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Postings from January 2003
Re: Arrays: Default Values
January 29, 2003 12:38
Re: Arrays: Default Values
Message ID: email@example.com
> Agreed, it's not pretty. The fundamental problem is that a primitive
> like an C<int> simply cannot be undefined... there's no flag for that
> (which is they're primitive.)
Certainly there's no way of _storing_ C<undef>.
> So it having a 'default value' at all is perhaps a bit of a misnomer.
Why does that follow? I'd say the opposite is true: it's because the
type _can't_ store C<undef> that a _valid_ default is required.
> A simple solution is perhaps to say that C<is default> can only be
> applied to types that can be undef (scalar,ref,Int,Str...) and can't
> be used on things that have no undefined state (bit,int,str...).
But what's the disadvantage of permitting things of int to have non-zero
And, just because C<undef> can't be stored in an int, why does it mean
that _trying_ to store an C<undef> can't be the action that triggers the
default being stored there?
For an int variable with a default of 5, you seem to have gone from the
suggestion that attempting to store either zero or undef would result in
5 being stored, to the suggestion that either would result in zero being
Why can't zero and undef do different things? People obviously want to
be able to store zeros in integer variables and having code that looks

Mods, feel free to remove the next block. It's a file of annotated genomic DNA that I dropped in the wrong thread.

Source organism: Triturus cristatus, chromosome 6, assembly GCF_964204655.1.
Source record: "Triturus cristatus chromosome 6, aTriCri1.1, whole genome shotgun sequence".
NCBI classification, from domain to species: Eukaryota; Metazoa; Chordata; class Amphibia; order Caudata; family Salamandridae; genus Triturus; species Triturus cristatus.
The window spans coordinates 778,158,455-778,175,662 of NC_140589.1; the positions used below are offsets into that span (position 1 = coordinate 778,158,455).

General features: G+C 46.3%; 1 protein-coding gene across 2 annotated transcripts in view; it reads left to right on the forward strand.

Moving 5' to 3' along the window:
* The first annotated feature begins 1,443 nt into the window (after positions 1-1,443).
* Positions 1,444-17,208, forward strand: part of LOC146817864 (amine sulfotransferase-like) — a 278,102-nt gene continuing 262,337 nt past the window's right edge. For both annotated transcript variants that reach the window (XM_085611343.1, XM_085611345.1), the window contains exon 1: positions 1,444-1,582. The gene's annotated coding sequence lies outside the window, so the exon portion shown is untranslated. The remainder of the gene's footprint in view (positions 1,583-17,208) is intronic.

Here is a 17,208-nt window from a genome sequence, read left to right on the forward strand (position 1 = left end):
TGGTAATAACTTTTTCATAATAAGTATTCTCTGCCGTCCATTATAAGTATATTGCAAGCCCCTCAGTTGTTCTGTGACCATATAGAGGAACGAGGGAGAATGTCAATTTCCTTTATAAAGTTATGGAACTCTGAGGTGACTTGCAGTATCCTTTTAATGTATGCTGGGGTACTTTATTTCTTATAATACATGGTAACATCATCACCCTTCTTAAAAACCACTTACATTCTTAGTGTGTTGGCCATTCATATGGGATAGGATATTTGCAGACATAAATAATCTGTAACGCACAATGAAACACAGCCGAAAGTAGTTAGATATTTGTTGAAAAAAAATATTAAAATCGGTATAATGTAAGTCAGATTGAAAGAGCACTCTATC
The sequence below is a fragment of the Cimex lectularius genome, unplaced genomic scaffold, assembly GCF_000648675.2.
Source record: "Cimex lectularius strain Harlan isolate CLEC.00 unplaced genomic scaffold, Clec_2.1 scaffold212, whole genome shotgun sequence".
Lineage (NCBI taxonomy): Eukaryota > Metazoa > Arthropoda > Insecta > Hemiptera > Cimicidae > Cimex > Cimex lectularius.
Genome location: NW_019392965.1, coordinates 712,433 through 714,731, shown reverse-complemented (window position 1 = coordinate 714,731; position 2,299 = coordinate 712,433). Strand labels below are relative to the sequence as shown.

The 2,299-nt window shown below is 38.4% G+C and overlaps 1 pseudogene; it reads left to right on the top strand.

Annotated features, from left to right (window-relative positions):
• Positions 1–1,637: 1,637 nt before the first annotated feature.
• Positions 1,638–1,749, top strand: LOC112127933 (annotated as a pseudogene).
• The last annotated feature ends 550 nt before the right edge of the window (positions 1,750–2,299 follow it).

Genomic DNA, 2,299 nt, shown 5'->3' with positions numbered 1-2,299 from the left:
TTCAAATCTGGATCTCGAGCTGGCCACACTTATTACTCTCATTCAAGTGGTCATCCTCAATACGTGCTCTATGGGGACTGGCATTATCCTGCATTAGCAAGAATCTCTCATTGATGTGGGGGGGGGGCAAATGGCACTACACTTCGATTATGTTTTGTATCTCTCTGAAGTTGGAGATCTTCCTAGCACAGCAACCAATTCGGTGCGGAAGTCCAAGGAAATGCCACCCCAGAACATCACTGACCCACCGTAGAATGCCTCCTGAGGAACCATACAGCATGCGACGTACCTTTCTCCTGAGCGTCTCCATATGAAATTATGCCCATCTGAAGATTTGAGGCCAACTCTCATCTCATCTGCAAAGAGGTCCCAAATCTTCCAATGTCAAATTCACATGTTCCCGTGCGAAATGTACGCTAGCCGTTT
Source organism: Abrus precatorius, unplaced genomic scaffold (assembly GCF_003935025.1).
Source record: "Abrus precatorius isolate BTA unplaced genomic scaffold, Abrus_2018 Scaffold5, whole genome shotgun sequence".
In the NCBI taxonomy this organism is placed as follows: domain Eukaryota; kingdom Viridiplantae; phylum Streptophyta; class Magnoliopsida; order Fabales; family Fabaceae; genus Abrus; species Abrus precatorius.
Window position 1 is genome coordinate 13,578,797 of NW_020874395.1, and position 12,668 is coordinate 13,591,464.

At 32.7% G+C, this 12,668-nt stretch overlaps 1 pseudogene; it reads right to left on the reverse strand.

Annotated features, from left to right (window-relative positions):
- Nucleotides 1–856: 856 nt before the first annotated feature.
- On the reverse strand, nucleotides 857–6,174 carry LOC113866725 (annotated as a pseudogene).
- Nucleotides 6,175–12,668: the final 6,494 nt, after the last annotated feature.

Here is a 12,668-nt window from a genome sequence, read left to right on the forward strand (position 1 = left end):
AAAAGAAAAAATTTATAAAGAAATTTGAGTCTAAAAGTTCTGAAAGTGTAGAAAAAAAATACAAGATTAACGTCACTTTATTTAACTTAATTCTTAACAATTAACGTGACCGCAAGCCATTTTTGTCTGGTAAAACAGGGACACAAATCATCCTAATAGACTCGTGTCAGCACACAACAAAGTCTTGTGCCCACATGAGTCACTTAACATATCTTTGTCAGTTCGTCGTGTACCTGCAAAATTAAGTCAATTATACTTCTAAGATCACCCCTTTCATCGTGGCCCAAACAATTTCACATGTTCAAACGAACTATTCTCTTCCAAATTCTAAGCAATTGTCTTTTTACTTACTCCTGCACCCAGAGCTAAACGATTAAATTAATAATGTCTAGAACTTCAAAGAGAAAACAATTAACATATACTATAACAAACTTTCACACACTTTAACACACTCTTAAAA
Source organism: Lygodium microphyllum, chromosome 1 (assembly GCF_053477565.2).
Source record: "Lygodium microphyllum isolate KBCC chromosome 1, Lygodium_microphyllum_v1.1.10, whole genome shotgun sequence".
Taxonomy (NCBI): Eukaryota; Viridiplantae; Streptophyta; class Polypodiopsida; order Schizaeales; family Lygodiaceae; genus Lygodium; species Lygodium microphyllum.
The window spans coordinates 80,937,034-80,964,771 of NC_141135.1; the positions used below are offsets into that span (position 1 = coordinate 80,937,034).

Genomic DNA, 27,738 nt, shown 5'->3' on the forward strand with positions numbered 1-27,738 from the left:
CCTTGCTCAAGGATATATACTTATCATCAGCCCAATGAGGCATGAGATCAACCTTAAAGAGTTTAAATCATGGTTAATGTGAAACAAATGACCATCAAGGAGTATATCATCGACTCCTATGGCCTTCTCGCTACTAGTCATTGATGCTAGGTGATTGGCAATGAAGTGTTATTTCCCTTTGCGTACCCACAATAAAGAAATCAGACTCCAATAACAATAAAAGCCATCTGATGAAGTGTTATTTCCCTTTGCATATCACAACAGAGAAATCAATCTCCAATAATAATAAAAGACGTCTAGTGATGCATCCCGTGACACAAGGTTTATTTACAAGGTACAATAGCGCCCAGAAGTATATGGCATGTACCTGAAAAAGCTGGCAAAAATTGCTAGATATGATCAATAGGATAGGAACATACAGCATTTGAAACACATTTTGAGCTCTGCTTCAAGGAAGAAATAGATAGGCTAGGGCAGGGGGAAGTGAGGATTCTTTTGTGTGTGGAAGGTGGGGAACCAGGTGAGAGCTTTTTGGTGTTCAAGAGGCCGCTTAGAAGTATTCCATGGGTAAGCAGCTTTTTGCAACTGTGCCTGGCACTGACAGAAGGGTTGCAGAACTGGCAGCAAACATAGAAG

like it stores zero -- a valid integer -- actually store some other
integer is ridiculous. So have zero store zero always. But storing
C<undef> denotes clearing the element out of a particular value, which
seems like a good time to use the default.
Damian yesterday argued in favour of C<undef>, the value which is used
when no other value is known, not being permitted in Int arrays which
have a specific (integer) default, and hence that marking an element as
C<undef> should put the default value there.
That would make the rule very simple indeed:
Assigning C<undef> to an array element causes that element to take the
array's default value.
That's it. It's what I assumed Damian meant yesterday, but I could be
The effects of this are:
* Assigning a particular integer to an array of int or Int always does
what it looks like it's doing, irrespective of whether or not that
integer is zero or whether the array happens to have a default.
* In an array of Int, attempting to store C<undef> will, by default,
actually store C<undef>. If the array has a different default
defined then that will be stored instead.
* In an array of int, attempting to store C<undef> will, by default,
store zero. If the array has a different default defined then that
will be stored instead.